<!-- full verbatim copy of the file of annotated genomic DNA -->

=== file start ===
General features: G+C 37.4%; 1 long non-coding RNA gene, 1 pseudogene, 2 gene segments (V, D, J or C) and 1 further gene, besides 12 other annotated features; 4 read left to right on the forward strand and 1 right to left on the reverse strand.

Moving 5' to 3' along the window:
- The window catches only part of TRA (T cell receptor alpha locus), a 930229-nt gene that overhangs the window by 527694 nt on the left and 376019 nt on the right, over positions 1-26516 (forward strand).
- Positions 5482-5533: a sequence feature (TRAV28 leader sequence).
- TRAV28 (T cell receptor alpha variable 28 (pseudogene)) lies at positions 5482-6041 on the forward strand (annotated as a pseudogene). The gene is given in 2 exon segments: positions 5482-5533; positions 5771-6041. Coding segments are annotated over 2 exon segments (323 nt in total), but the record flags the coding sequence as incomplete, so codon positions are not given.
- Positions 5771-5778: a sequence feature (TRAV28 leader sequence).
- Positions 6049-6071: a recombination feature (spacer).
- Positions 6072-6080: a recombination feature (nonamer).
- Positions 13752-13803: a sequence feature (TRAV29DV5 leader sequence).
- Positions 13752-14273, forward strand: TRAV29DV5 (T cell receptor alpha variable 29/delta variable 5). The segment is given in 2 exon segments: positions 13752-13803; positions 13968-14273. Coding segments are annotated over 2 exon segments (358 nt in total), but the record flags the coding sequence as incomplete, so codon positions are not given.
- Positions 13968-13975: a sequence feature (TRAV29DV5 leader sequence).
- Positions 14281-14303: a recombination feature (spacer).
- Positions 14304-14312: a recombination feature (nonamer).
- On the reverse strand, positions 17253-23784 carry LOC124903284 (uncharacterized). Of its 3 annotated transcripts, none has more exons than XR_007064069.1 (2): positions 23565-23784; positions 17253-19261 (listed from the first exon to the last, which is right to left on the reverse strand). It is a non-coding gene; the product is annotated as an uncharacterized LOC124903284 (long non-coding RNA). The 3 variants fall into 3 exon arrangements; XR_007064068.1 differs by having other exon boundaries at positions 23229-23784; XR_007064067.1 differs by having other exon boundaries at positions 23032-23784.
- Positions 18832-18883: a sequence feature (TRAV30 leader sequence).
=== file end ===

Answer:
General features: G+C 37.4%; 1 long non-coding RNA gene, 1 pseudogene, 2 gene segments (V, D, J or C) and 1 further gene, besides 12 other annotated features; 4 read left to right on the forward strand and 1 right to left on the reverse strand.

Moving 5' to 3' along the window:
- The window catches only part of TRA (T cell receptor alpha locus), a 930229-nt gene that overhangs the window by 527694 nt on the left and 376019 nt on the right, over positions 1-26516 (forward strand).
- Positions 5482-5533: a sequence feature (TRAV28 leader sequence).
- TRAV28 (T cell receptor alpha variable 28 (pseudogene)) lies at positions 5482-6041 on the forward strand (annotated as a pseudogene). The gene is given in 2 exon segments: positions 5482-5533; positions 5771-6041. Coding segments are annotated over 2 exon segments (323 nt in total), but the record flags the coding sequence as incomplete, so codon positions are not given.
- Positions 5771-5778: a sequence feature (TRAV28 leader sequence).
- Positions 6049-6071: a recombination feature (spacer).
- Positions 6072-6080: a recombination feature (nonamer).
- Positions 13752-13803: a sequence feature (TRAV29DV5 leader sequence).
- Positions 13752-14273, forward strand: TRAV29DV5 (T cell receptor alpha variable 29/delta variable 5). The segment is given in 2 exon segments: positions 13752-13803; positions 13968-14273. Coding segments are annotated over 2 exon segments (358 nt in total), but the record flags the coding sequence as incomplete, so codon positions are not given.
- Positions 13968-13975: a sequence feature (TRAV29DV5 leader sequence).
- Positions 14281-14303: a recombination feature (spacer).
- Positions 14304-14312: a recombination feature (nonamer).
- On the reverse strand, positions 17253-23784 carry LOC124903284 (uncharacterized). Of its 3 annotated transcripts, none has more exons than XR_007064069.1 (2): positions 23565-23784; positions 17253-19261 (listed from the first exon to the last, which is right to left on the reverse strand). It is a non-coding gene; the product is annotated as an uncharacterized LOC124903284 (long non-coding RNA). The 3 variants fall into 3 exon arrangements; XR_007064068.1 differs by having other exon boundaries at positions 23229-23784; XR_007064067.1 differs by having other exon boundaries at positions 23032-23784.
- Positions 18832-18883: a sequence feature (TRAV30 leader sequence).